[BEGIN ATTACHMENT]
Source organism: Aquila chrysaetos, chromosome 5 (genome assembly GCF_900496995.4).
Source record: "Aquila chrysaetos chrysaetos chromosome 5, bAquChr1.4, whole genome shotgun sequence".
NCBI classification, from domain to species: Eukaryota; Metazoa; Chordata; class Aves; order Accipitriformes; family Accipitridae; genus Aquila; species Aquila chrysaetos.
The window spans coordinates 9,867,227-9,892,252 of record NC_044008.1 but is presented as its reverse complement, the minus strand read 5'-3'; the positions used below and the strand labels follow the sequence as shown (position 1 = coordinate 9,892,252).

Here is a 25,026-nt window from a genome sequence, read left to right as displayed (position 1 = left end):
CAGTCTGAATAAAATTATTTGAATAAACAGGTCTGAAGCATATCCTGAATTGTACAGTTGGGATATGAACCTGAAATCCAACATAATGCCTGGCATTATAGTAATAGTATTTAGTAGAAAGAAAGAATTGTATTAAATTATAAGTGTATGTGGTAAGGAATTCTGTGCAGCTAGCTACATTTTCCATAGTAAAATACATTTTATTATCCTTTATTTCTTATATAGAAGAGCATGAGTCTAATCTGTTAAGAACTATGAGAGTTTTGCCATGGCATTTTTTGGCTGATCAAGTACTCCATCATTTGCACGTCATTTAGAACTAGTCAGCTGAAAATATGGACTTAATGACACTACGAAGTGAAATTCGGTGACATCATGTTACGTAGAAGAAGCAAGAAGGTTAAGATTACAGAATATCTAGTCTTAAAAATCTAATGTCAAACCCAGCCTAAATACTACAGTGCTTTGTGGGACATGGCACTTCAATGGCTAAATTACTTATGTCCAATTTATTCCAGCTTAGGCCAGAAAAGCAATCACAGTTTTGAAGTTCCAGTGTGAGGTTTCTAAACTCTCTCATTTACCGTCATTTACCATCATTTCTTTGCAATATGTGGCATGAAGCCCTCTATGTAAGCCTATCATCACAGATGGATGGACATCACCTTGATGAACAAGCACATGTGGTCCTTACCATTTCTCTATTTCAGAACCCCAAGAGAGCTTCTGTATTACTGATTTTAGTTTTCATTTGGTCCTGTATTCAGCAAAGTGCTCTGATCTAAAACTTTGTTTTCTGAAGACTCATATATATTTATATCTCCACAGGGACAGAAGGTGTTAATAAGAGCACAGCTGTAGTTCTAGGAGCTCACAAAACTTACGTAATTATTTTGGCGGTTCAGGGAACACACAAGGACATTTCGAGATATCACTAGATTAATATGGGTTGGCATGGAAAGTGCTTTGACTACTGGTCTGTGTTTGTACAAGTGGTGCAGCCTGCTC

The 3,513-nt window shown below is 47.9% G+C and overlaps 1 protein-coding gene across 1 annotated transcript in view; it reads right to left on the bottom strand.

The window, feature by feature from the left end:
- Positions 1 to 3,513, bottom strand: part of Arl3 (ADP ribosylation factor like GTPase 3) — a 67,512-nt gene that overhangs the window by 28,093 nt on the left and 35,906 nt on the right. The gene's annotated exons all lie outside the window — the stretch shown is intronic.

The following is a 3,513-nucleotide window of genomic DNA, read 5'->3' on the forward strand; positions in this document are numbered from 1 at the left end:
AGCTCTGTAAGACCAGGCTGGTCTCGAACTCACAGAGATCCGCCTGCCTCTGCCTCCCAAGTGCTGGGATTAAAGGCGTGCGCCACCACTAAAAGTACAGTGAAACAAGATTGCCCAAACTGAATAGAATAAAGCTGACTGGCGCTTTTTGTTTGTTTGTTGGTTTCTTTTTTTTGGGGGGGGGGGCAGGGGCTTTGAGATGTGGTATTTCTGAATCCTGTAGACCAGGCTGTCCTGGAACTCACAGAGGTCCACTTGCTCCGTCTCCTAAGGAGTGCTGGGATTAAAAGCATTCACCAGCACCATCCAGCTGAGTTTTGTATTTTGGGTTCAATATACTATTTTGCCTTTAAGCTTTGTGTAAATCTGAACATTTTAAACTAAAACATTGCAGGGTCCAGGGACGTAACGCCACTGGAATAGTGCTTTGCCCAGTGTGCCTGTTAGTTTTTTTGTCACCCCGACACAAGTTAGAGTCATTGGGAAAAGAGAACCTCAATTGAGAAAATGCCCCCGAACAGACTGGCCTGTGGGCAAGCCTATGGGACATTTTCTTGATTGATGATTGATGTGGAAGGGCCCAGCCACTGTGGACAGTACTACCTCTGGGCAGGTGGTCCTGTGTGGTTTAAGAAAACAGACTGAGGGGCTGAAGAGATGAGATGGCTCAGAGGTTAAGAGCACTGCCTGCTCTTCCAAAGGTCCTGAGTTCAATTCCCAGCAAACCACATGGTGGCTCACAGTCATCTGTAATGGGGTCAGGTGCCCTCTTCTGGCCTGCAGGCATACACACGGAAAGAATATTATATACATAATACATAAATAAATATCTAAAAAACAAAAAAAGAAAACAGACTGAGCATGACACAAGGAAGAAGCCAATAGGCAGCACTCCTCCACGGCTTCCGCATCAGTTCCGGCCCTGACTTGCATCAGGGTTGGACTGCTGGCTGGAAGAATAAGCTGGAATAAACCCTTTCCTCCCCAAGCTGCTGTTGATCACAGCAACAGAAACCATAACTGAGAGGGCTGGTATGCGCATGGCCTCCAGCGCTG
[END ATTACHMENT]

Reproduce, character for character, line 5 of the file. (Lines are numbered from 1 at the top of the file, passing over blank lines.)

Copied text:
Here is a 25,026-nt window from a genome sequence, read left to right as displayed (position 1 = left end):